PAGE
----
The DBA in Management and Technology thesis
The research presented by José Antonio López concludes his DBA in Management and Technology at Comillas. This research differs from that of a traditional doctorate—which bestow the qualification of academic doctor in Spain, or PhD elsewhere—because i) it relies on the vast professional experience of the candidates, ii) it is based on considerable access to relevant information, and iii) candidates pursue practical applications and economic and social effects. “José Antonio’s DBA thesis is a perfect manifestation of our goal when we launched the executive DBA programme three years ago: to provide senior executives with the training and methodology needed to put their knowledge and experience to work for society, to have the kind of impact that purely academic research sometimes fails to achieve,” says Javier Morales Mediano, co-director of the DBA in Management and Technology at Comillas ICADE. “We are enormously proud of José Antonio’s work, and hope he is the first of many to defend his research,” he concludes.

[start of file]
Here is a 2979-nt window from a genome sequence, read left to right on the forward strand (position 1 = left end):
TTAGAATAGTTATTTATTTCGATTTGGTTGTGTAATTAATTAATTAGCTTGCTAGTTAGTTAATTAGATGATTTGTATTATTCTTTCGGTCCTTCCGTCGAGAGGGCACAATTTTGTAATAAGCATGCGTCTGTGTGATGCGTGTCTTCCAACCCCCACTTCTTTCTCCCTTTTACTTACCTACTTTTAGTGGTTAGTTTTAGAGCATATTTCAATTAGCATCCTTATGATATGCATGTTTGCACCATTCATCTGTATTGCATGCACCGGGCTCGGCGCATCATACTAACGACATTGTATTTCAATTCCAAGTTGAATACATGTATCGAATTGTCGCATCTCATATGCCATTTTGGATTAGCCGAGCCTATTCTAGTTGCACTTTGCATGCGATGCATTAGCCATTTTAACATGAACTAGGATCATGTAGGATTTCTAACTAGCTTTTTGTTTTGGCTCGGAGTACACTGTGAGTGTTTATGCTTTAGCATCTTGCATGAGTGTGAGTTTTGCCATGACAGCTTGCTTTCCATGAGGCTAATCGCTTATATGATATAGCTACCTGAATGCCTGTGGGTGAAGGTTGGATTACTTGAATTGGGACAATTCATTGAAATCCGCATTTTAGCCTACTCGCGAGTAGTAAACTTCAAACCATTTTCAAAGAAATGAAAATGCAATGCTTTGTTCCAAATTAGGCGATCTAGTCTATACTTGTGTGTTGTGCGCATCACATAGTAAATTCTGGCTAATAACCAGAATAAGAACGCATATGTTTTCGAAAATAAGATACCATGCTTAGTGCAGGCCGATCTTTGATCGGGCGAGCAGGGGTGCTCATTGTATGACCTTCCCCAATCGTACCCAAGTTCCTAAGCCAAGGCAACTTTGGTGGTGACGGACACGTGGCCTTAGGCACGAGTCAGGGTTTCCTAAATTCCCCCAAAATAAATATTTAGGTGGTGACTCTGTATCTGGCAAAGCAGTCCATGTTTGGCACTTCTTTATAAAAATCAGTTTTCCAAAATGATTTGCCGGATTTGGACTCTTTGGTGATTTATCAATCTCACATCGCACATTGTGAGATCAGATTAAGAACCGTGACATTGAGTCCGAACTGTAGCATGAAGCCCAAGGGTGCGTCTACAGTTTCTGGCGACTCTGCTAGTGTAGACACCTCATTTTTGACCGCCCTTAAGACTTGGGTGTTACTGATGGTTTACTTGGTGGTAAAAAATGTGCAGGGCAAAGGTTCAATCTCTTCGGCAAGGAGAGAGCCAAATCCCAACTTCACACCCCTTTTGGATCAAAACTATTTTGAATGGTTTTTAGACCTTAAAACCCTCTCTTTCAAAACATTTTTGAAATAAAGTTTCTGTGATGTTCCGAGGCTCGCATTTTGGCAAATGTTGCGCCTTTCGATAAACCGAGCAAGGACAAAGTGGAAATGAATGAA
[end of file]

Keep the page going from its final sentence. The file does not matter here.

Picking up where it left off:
With a network that spans more than 43,000 km, lyntia, the benchmark neutral service provider in Spain’s wholesale telecom market, offers fibre optic connectivity services with extensive network coverage and excellent capillarity.
In addition, lyntia provides other types of connectivity services, including dark fibre, capacity, wholesale FTTH service, VSAT, internet and co-location.
lyntia’s fibre optic network connects the country’s major metropolitan centres and serves more than 3,200 towns. It also connects to the Peninsula’s main underwater cable mooring points.
lyntia is one of the companies in the portfolio of Antin Infrastructure Partners, a leading infrastructure fund based in Paris, London, and New York. Antin focuses on the acquisition of majority interests in infrastructure businesses in the telecom, energy, environmental, transport, and social infrastructure sectors.
About the DBA programme of the Comillas Pontifical University
The Department of Economics and Business Studies (Comillas ICADE) and the Advance Technical School of Engineering (Comillas ICAI) present the first public doctoral thesis defence in Business Administration – Management and Technology. Comillas’ DBA programme is aimed at senior professionals with extensive experience and specific expertise, who wish to update their training in technology as a driver of transformation, in management in the new digital world, and in the humanities, and who, with that experience and training, aim to contribute to academia and business in particular and society in general by researching, publishing, and defending a DBA thesis.
For more information